A man killed with a sword in a targeted attack in South Vancouver Wednesday night was 19-year-old Manraj Akalirai, whose family says had no ties to gangs or drugs.

Akalirai, who recently graduated from Gladstone High School, was attacked by a large group on Elgin Street near East 47th Avenue, just south of Memorial South Park, at about 10:30 p.m. PT, police said. Several weapons were used in the attack, including bats, clubs and a sword.

Police said the sword hasn't been recovered, but they've determined it was the weapon that killed Akalirai because of the nature of his injuries and a scabbard found on scene.

Five men aged between 19 and 21 were arrested in connection with the attack. Two have since been released. No charges have been laid.

Police said four of the five suspects were arrested at Vancouver General Hospital, where one suspect was treated for injuries.

elgin street at 47th avenueElgin Street at East 47th Avenue

A vehicle was also seized at the hospital, along with another from East 41st Avenue and Ross Street.

Police believe the fight originated in the house next door to the yard where Akalirai was found. 

Vancouver police Const. Brian Montague said Akalirai did not have a criminal record but said there are suggestions the attack had ties to the drug trade and a loose gang connection. But in a statement sent to CBC News Thursday night, the Akalirai family denied those allegations.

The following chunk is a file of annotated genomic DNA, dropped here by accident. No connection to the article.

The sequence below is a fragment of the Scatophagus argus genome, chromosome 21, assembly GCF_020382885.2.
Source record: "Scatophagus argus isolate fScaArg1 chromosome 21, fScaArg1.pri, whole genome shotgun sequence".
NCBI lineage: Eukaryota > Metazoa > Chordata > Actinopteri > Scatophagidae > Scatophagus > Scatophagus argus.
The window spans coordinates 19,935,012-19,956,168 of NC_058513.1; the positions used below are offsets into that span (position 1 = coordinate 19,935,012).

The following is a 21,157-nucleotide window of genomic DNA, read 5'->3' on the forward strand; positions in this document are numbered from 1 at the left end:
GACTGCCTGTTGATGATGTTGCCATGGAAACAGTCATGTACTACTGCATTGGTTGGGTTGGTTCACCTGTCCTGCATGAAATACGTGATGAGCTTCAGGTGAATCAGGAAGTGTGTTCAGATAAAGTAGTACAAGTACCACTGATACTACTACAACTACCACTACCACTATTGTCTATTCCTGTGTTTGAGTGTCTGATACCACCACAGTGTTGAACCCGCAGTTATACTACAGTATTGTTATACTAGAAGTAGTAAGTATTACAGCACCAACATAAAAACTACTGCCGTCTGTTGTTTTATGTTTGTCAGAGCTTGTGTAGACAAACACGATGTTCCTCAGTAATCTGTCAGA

"Manraj was a well-mannered, humble, and respectful individual. Contrary to police reports, we maintain Manraj had no drug or gang affiliations," the statement said.

"We are still in shock and coping with our loss."

The incident was the city’s first homicide of 2013.

Statement from Manraj Akalirai's family:

Our family is devastated by the tragic events involving our son and brother, Manraj. We are still in shock and coping with our loss. Manraj was a well-mannered, humble, and respectful individual. Contrary to police reports, we maintain Manraj had no drug or gang affiliations. At this time, our family would like privacy as we grieve the loss of our beloved son and brother.

With files from The Canadian Press